Animals aren’t just for the zoo. In fact, they’re quite important to the markets. While some stock market phrases using animals have been coined more recently, most have been used for decades. If you’ve ever been confused by some of these animals of Wall Street, you’re probably not alone. Here’s a brief guide to the language of the markets.
Bulls and bears
Bulls are the optimistic ones. They see an improving economy and think stocks are going to climb higher. After all, bulls are known for charging ahead and thrusting their horns upward.
Bears are more pessimistic. They think the markets are going down. Which makes sense: bears swipe down their prey, tearing their meal – or in this case market confidence – to shreds. Typically a downturn of 20% or more by the major indices (like the S&P 500 or Dow Jones Industrial Average) over two months means the market is entering bear territory.
Hawks and doves
Hawks watch interest rates and inflation with a close eye. They want tighter controls over the money supply, and prefer to err on the side of higher rates in order to keep inflation, or the prices you pay on goods, low.
Doves flock toward easy money policies and prefer to err on the side of lower interest rates. They are more tolerant of price inflation and believe that extra money in circulation means the economy won’t be flying south any time soon. For example, many believe Federal Reserve Chair Janet Yellen is a dove because of the bank’s recent campaign of keeping interest rates super low.
Chickens and pigs
You probably know this from grade school: Chickens are the scared ones. They would rather sit on their current portfolios than make changes – even if there’s a good chance they could turn a nice profit.
Pigs are high-risk investors. They want to rake in as much cash as they can in the shortest time possible. Pigs invest based on tips and emotions rather than the background of the company. Pigs are synonymous with greed and impatience, and often lose big in the market.
These are the instincts or emotions that drive the markets and economy. They’re psychological forces, rather than cold, rational analysis, that fuel consumer confidence, which have a hand in expanding the booms and deepening the busts.
Wolves make money either criminally or unethically. Jordan Belfort, who wrote “The Wolf of Wall Street,” is a prime example. His brokerage house marketed penny stocks while defrauding investors and Belfort was jailed for securities fraud.
Ostriches fail to react in crucial situations. When there’s danger, ostriches are thought to bury their heads in the sand and wait for it to pass. Similarly, ostrich-like investors prefer to ignore negative or threatening information, do nothing, and hope their portfolios aren’t hit too hard.
A lame duck is someone whose trades and ends up with huge losses. Lame ducks have either defaulted on their debts or gone bankrupt. (The phrase originated from the 18th century London Stock Market and referred to traders who defaulted on their debt.)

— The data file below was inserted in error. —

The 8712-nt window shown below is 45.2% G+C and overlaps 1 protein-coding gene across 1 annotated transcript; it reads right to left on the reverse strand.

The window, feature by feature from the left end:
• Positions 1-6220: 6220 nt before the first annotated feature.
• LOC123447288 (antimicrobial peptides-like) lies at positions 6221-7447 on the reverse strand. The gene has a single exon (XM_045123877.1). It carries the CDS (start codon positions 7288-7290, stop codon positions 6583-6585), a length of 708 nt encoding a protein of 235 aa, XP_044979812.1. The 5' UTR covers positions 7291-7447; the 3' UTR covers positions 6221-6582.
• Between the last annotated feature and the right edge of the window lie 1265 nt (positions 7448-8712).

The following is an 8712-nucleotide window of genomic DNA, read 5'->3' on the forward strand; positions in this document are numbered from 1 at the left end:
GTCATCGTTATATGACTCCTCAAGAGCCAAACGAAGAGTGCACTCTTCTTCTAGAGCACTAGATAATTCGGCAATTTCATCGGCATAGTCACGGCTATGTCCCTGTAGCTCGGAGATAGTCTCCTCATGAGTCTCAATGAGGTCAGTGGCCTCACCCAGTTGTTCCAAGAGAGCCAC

Stags are short-term spectators. They buy and sell stocks very quickly, usually within just a few hours of the day. Stags (also known as a male deer) need a lot of cash on hand in order to play the market this quickly. They depend on taking advantage of small price movements and refuse to abide by the “buy and hold” strategy.
Sheep are followers. They rely on advice from family and friends to make important decisions when it comes to the market. Sheep often suffer because they either follow bad advice or because they’re too late to the market.
If a stock isn’t performing well, it’s considered a dog. Although buying “dogs” doesn’t make sense, the “Dogs of the Dow” theory says that if you buy a dog with the highest dividend yield in the Dow 30, you could expect a turnaround of about 13% in 15 years.
Dead cat bounce
This refers to a temporary recovery in a stock price that’s on the way down. Say a stock starts at $200 and falls to $127. Suddenly, it goes back up to $145. You may think your stock will come back up but if there’s a dead cat bounce, that stock will plunge again, this time even lower than before.
Back in the 1980’s, a commodities trader named Richard Dennis was raking in big bucks by trading in futures markets. While Dennis said anyone could follow his rules and make it big, his partner, William Eckhardt, said Dennis just had a special gift.
Adamant that anyone could learn, Dennis placed an ad in the Wall Street Journal. He accepted 14 first-time traders into the first class. The 14 turtle traders, as they were called, had to follow Dennis’s rules, one being that the trend is your friend. According to Investopedia, former turtle Russell Sands said as a group, the two classes of turtles personally trained by Dennis earned more than $175 million in only five years. The experiment essentially proved that by following certain rules, even novice traders can be successful in the market.